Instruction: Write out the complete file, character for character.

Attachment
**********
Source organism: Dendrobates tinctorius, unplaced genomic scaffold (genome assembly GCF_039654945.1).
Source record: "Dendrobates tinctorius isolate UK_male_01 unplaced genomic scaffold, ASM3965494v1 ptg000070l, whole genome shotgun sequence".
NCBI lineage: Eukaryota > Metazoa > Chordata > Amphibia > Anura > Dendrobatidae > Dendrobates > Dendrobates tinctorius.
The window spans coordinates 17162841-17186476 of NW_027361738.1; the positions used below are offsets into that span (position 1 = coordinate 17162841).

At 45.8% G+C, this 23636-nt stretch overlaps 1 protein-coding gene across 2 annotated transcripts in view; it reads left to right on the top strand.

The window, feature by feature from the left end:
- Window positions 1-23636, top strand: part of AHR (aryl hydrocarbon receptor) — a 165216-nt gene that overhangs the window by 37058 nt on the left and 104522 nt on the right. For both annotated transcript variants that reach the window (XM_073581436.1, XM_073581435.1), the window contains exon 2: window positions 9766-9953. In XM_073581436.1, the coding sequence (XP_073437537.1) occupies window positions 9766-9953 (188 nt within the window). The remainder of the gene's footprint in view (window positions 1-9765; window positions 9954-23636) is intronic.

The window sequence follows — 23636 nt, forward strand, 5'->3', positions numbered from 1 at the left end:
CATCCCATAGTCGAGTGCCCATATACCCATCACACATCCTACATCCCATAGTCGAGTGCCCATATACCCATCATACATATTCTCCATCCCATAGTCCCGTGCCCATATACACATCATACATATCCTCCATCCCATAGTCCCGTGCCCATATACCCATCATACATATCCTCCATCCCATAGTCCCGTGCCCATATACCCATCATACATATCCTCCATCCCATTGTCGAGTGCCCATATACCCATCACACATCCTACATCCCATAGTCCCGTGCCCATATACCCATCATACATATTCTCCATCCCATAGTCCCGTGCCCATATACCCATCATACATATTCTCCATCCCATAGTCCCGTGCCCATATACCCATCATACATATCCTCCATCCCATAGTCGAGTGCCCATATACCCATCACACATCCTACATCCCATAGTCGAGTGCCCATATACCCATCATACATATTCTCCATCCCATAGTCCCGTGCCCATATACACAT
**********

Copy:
Source organism: Dendrobates tinctorius, unplaced genomic scaffold (genome assembly GCF_039654945.1).
Source record: "Dendrobates tinctorius isolate UK_male_01 unplaced genomic scaffold, ASM3965494v1 ptg000070l, whole genome shotgun sequence".
NCBI lineage: Eukaryota > Metazoa > Chordata > Amphibia > Anura > Dendrobatidae > Dendrobates > Dendrobates tinctorius.
The window spans coordinates 17162841-17186476 of NW_027361738.1; the positions used below are offsets into that span (position 1 = coordinate 17162841).

At 45.8% G+C, this 23636-nt stretch overlaps 1 protein-coding gene across 2 annotated transcripts in view; it reads left to right on the top strand.

The window, feature by feature from the left end:
- Window positions 1-23636, top strand: part of AHR (aryl hydrocarbon receptor) — a 165216-nt gene that overhangs the window by 37058 nt on the left and 104522 nt on the right. For both annotated transcript variants that reach the window (XM_073581436.1, XM_073581435.1), the window contains exon 2: window positions 9766-9953. In XM_073581436.1, the coding sequence (XP_073437537.1) occupies window positions 9766-9953 (188 nt within the window). The remainder of the gene's footprint in view (window positions 1-9765; window positions 9954-23636) is intronic.

The window sequence follows — 23636 nt, forward strand, 5'->3', positions numbered from 1 at the left end:
CATCCCATAGTCGAGTGCCCATATACCCATCACACATCCTACATCCCATAGTCGAGTGCCCATATACCCATCATACATATTCTCCATCCCATAGTCCCGTGCCCATATACACATCATACATATCCTCCATCCCATAGTCCCGTGCCCATATACCCATCATACATATCCTCCATCCCATAGTCCCGTGCCCATATACCCATCATACATATCCTCCATCCCATTGTCGAGTGCCCATATACCCATCACACATCCTACATCCCATAGTCCCGTGCCCATATACCCATCATACATATTCTCCATCCCATAGTCCCGTGCCCATATACCCATCATACATATTCTCCATCCCATAGTCCCGTGCCCATATACCCATCATACATATCCTCCATCCCATAGTCGAGTGCCCATATACCCATCACACATCCTACATCCCATAGTCGAGTGCCCATATACCCATCATACATATTCTCCATCCCATAGTCCCGTGCCCATATACACAT